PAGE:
The Internet has revolutionized the way we communicate, learn, and conduct business in the 21st century.

Although these advancements have significantly benefited our society, they are also accompanied by a host of dangers that pose the greatest threat to our nation's children. The Internet can be a hunting ground for sexual predators seeking minors to exploit. It has also become a marketplace for pornography - 20 percent of which, disturbingly, involves children. Furthermore, when children and teens go online, odds are they will be exposed to sexual material.

Passage of the Protect Our Children Act will help ensure that sex offenders are brought to justice. The bill establishes a task force at the U.S. Department of Justice that will coordinate the efforts of state and local officials to address online enticement of children, child exploitation and pornography.

Finally, the bill makes significant changes to federal criminal law by allowing expanded prosecution of crimes involving child exploitation, selling or buying children, material involving sexual exploitation of minors or containing child pornography, and obscene visual representations of the sexual abuse of children.

However, that bill alone is not a complete solution. Two other critical pieces of legislation that I cosponsored will help us tackle every aspect of the issue. Both were also signed into law in October.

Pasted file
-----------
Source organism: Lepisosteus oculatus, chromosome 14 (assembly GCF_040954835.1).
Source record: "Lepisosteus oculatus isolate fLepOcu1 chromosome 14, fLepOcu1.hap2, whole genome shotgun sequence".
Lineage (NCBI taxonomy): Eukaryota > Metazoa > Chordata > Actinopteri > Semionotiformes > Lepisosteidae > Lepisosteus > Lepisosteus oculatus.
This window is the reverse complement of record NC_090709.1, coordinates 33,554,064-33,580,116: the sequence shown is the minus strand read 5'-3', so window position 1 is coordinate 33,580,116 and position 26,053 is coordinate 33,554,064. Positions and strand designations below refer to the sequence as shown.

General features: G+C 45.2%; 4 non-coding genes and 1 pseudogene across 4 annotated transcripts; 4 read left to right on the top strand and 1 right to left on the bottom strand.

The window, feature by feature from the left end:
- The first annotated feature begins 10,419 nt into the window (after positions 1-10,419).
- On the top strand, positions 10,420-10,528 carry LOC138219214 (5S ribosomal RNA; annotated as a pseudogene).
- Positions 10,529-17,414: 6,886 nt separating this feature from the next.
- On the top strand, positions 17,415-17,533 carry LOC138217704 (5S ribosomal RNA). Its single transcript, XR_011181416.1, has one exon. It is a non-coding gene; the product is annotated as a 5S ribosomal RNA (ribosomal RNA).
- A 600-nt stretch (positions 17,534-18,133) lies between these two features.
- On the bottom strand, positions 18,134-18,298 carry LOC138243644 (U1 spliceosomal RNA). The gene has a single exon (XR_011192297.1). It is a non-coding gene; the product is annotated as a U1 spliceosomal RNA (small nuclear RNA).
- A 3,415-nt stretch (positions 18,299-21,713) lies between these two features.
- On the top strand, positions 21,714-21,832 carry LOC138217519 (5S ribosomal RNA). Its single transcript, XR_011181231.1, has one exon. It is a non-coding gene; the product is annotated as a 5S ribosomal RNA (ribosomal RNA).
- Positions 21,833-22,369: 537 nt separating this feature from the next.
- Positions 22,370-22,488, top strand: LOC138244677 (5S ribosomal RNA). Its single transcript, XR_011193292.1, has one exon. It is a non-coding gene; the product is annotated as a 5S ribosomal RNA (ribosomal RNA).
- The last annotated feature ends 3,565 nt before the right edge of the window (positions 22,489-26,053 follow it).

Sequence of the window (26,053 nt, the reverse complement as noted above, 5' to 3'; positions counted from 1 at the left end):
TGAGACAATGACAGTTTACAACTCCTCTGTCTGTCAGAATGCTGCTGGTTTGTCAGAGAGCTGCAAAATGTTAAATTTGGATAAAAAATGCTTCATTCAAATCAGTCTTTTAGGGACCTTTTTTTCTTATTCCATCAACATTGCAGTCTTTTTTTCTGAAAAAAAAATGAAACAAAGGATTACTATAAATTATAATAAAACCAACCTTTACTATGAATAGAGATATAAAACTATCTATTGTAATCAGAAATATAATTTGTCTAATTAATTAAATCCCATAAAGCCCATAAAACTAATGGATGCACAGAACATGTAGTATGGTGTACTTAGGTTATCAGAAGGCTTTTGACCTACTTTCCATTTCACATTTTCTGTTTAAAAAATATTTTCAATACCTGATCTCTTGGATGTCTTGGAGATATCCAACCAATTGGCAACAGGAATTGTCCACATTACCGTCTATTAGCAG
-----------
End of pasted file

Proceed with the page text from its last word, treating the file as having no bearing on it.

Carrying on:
The Keeping the Internet Devoid of Sexual Predators Act mandates that convicted sex offenders register their email addresses, instant messaging screen names, or other identifiers used to communicate over the Internet.

The second bill combats online exploitation by raising awareness of online risks and promoting safe use of the Internet. The Protecting Children in the 21st Century Act creates an Online Safety and Technology Working Group that will assess current parental control technology, blocking and filtering software, and age-appropriate labels for content.

The bill also requires schools receiving funding from the federal Universal Service program to offer age-appropriate online behavior education in the classroom.

In the 21st century, it is neither practicable nor constructive to keep our children out of the expanses of cyberspace.

Parents must have an open dialogue with their children about safe Internet usage and encourage kids to report dangers they encounter online. It is equally important that parents share information with local officials, law enforcement agencies, and advocacy groups.

Together, we can protect our children and stay ahead of savvy predators and changing technology.

Kay Bailey Hutchison is a U.S. Senator for the state of Texas. Readers may contact her via telephone at (210) 340-2885.